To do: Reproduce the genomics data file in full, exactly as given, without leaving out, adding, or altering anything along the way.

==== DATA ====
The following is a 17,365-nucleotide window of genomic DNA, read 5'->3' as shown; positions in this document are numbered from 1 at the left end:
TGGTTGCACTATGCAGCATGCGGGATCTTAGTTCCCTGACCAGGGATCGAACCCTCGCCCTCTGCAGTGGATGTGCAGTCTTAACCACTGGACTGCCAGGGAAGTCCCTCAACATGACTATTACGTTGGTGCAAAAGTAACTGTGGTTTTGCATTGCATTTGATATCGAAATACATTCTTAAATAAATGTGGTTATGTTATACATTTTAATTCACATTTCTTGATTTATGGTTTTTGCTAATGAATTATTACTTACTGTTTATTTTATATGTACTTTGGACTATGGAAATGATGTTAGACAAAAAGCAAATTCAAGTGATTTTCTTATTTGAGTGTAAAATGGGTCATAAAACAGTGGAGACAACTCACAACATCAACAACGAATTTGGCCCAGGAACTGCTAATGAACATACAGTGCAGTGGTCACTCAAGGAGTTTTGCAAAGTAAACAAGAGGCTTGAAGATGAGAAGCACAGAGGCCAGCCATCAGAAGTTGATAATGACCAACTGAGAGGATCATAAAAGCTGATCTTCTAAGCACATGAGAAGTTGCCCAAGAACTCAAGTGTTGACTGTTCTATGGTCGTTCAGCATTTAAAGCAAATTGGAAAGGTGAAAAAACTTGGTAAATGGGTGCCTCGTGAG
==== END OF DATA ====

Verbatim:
The following is a 17,365-nucleotide window of genomic DNA, read 5'->3' as shown; positions in this document are numbered from 1 at the left end:
TGGTTGCACTATGCAGCATGCGGGATCTTAGTTCCCTGACCAGGGATCGAACCCTCGCCCTCTGCAGTGGATGTGCAGTCTTAACCACTGGACTGCCAGGGAAGTCCCTCAACATGACTATTACGTTGGTGCAAAAGTAACTGTGGTTTTGCATTGCATTTGATATCGAAATACATTCTTAAATAAATGTGGTTATGTTATACATTTTAATTCACATTTCTTGATTTATGGTTTTTGCTAATGAATTATTACTTACTGTTTATTTTATATGTACTTTGGACTATGGAAATGATGTTAGACAAAAAGCAAATTCAAGTGATTTTCTTATTTGAGTGTAAAATGGGTCATAAAACAGTGGAGACAACTCACAACATCAACAACGAATTTGGCCCAGGAACTGCTAATGAACATACAGTGCAGTGGTCACTCAAGGAGTTTTGCAAAGTAAACAAGAGGCTTGAAGATGAGAAGCACAGAGGCCAGCCATCAGAAGTTGATAATGACCAACTGAGAGGATCATAAAAGCTGATCTTCTAAGCACATGAGAAGTTGCCCAAGAACTCAAGTGTTGACTGTTCTATGGTCGTTCAGCATTTAAAGCAAATTGGAAAGGTGAAAAAACTTGGTAAATGGGTGCCTCGTGAG